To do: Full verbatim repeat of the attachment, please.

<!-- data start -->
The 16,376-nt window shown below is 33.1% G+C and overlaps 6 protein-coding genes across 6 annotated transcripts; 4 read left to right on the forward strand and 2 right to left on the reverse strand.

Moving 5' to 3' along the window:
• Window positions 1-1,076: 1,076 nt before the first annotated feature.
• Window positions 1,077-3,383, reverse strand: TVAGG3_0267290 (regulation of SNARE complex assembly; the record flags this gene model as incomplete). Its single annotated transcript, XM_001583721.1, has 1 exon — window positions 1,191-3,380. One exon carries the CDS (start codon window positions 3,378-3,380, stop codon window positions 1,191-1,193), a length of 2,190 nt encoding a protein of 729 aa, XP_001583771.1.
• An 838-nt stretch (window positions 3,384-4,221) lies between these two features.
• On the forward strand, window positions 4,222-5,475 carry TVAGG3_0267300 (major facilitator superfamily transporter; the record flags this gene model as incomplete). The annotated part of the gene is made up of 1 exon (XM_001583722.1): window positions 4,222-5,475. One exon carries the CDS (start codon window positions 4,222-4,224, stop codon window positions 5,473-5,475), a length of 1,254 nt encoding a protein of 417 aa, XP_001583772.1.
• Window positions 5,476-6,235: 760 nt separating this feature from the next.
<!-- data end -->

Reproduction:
The 16,376-nt window shown below is 33.1% G+C and overlaps 6 protein-coding genes across 6 annotated transcripts; 4 read left to right on the forward strand and 2 right to left on the reverse strand.

Moving 5' to 3' along the window:
• Window positions 1-1,076: 1,076 nt before the first annotated feature.
• Window positions 1,077-3,383, reverse strand: TVAGG3_0267290 (regulation of SNARE complex assembly; the record flags this gene model as incomplete). Its single annotated transcript, XM_001583721.1, has 1 exon — window positions 1,191-3,380. One exon carries the CDS (start codon window positions 3,378-3,380, stop codon window positions 1,191-1,193), a length of 2,190 nt encoding a protein of 729 aa, XP_001583771.1.
• An 838-nt stretch (window positions 3,384-4,221) lies between these two features.
• On the forward strand, window positions 4,222-5,475 carry TVAGG3_0267300 (major facilitator superfamily transporter; the record flags this gene model as incomplete). The annotated part of the gene is made up of 1 exon (XM_001583722.1): window positions 4,222-5,475. One exon carries the CDS (start codon window positions 4,222-4,224, stop codon window positions 5,473-5,475), a length of 1,254 nt encoding a protein of 417 aa, XP_001583772.1.
• Window positions 5,476-6,235: 760 nt separating this feature from the next.